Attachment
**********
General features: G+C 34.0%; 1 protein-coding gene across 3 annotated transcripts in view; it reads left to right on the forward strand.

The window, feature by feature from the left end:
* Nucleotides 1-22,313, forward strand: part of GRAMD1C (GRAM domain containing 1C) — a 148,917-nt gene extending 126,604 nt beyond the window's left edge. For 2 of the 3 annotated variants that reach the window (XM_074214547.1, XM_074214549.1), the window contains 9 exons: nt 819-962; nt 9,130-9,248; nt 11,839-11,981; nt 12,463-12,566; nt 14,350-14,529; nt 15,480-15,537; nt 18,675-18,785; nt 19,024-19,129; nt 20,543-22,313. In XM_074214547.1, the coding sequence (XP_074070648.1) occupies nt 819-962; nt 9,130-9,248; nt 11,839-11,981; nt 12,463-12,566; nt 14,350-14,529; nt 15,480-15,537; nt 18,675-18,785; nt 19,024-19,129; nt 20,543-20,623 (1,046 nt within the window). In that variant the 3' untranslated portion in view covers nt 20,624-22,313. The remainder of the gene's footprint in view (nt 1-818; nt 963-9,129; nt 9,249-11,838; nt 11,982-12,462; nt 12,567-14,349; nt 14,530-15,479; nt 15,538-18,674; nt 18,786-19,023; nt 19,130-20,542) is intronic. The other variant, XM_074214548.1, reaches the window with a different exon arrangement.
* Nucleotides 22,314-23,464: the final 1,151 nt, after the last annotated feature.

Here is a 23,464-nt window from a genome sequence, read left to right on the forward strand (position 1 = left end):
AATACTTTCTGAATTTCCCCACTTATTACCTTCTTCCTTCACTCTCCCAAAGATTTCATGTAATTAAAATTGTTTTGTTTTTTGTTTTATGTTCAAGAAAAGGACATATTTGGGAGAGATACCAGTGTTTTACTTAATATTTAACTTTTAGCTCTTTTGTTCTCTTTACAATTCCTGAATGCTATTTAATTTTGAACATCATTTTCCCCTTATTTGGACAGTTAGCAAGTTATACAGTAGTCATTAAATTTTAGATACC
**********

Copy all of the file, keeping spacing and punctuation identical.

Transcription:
General features: G+C 34.0%; 1 protein-coding gene across 3 annotated transcripts in view; it reads left to right on the forward strand.

The window, feature by feature from the left end:
* Nucleotides 1-22,313, forward strand: part of GRAMD1C (GRAM domain containing 1C) — a 148,917-nt gene extending 126,604 nt beyond the window's left edge. For 2 of the 3 annotated variants that reach the window (XM_074214547.1, XM_074214549.1), the window contains 9 exons: nt 819-962; nt 9,130-9,248; nt 11,839-11,981; nt 12,463-12,566; nt 14,350-14,529; nt 15,480-15,537; nt 18,675-18,785; nt 19,024-19,129; nt 20,543-22,313. In XM_074214547.1, the coding sequence (XP_074070648.1) occupies nt 819-962; nt 9,130-9,248; nt 11,839-11,981; nt 12,463-12,566; nt 14,350-14,529; nt 15,480-15,537; nt 18,675-18,785; nt 19,024-19,129; nt 20,543-20,623 (1,046 nt within the window). In that variant the 3' untranslated portion in view covers nt 20,624-22,313. The remainder of the gene's footprint in view (nt 1-818; nt 963-9,129; nt 9,249-11,838; nt 11,982-12,462; nt 12,567-14,349; nt 14,530-15,479; nt 15,538-18,674; nt 18,786-19,023; nt 19,130-20,542) is intronic. The other variant, XM_074214548.1, reaches the window with a different exon arrangement.
* Nucleotides 22,314-23,464: the final 1,151 nt, after the last annotated feature.

Here is a 23,464-nt window from a genome sequence, read left to right on the forward strand (position 1 = left end):
AATACTTTCTGAATTTCCCCACTTATTACCTTCTTCCTTCACTCTCCCAAAGATTTCATGTAATTAAAATTGTTTTGTTTTTTGTTTTATGTTCAAGAAAAGGACATATTTGGGAGAGATACCAGTGTTTTACTTAATATTTAACTTTTAGCTCTTTTGTTCTCTTTACAATTCCTGAATGCTATTTAATTTTGAACATCATTTTCCCCTTATTTGGACAGTTAGCAAGTTATACAGTAGTCATTAAATTTTAGATACC